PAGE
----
12013349 Collett, Timothy S. (U. S. Geological Survey, Denver, CO). Gas hydrate petroleum systems in marine and arctic permafrost environments: in 29th annual GCSSEPM Foundation Bob F. Perkins research conference; unconventional energy resources; making the unconventional conventional (Carr, Timothy R., editor; et al.), Papers presented at the Gulf Coast Section, Society of Economic Paleontologists and Mineralogists Foundation Annual Bob F. Perkins Research Conference, 29, p. 6-30, illus. incl. sketch map, 31 ref., 2009. compact disc. Meeting: 29th annual GCSSEPM Foundation Bob F. Perkins research conference, Dec. 6-8, 2009, Houston, TX.

12016654 de Jong, Carmen (University of Savory, Mountain Institute, Le Bourget du Lac, France). Introduction to outreach and education in the cryosphere [abstr.]: in European Geosciences Union general assembly 2009, Geophysical Research Abstracts, 11, EGU2009-14050, 2009. Meeting: European Geosciences Union general assembly 2009, April 19-24, 2009, Vienna, Austria.

12016652 Hinzman, L. D. (University of Alaska Fairbanks, International Arctic Research Center, Fairbanks, AK). Evidence and consequences of warming and thawing permafrost in response to a warming climate [abstr.]: in European Geosciences Union general assembly 2009, Geophysical Research Abstracts, 11, EGU2009-14138, 2009. Meeting: European Geosciences Union general assembly 2009, April 19-24, 2009, Vienna, Austria.

12016656 Leibman, M. (Russian Academy of Sciences, Siberian Branch, Earth Cryosphere Institute, Moscow, Russian Federation). Field training for permafrost students in the cold-climate conditions [abstr.]: in European Geosciences Union general assembly 2009, Geophysical Research Abstracts, 11, EGU2009-14048, 2009. Meeting: European Geosciences Union general assembly 2009, April 19-24, 2009, Vienna, Austria.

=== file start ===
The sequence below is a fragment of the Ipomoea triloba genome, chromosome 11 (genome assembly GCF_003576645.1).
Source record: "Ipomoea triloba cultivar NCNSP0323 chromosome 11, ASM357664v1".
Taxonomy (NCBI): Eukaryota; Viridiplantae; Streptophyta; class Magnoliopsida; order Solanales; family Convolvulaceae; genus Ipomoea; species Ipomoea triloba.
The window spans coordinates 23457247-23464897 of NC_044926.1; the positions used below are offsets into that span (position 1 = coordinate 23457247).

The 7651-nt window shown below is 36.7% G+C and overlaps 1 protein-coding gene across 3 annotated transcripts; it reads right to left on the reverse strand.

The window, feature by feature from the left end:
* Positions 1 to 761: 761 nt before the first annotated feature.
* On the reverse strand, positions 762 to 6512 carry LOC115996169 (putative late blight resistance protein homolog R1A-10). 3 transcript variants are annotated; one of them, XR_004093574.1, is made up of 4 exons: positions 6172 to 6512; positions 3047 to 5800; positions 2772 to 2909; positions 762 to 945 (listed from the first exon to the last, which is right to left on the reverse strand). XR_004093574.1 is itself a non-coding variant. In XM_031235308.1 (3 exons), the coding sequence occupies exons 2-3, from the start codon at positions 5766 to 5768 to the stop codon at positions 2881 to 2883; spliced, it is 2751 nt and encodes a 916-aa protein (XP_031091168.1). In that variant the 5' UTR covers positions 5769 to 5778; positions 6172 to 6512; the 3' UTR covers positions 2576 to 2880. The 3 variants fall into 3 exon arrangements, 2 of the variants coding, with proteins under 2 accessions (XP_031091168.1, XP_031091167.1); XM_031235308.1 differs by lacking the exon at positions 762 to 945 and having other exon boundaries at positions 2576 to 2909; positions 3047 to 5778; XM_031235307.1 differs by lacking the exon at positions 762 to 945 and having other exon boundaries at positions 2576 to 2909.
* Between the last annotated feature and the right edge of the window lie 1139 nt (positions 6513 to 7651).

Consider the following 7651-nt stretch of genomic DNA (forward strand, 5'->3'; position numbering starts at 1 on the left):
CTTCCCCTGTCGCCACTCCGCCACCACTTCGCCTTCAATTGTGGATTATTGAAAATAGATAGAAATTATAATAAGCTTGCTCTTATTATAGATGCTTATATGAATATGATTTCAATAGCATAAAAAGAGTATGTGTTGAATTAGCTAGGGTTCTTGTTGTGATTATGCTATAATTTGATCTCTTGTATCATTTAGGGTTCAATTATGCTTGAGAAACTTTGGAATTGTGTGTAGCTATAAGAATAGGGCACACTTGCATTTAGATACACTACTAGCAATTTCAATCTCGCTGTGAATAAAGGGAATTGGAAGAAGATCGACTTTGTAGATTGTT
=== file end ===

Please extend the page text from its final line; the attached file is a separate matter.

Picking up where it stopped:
12016657 Lepparanta, M. (University of Helsinki, Department of Physics, Helsinki, Finland). Education in cryosphere science for students and teachers at University of Helsinki [abstr.]: in European Geosciences Union general assembly 2009, Geophysical Research Abstracts, 11, EGU2009-14080, 2009. Meeting: European Geosciences Union general assembly 2009, April 19-24, 2009, Vienna, Austria.

12016661 Streletskaya, I. Permafrost and periglacial geomorphology of Western Taymyr (PPG), Russia [abstr.]: in European Geosciences Union general assembly 2009, Geophysical Research Abstracts, 11, EGU2009-11253, 2009. Meeting: European Geosciences Union general assembly 2009, April 19-24, 2009, Vienna, Austria.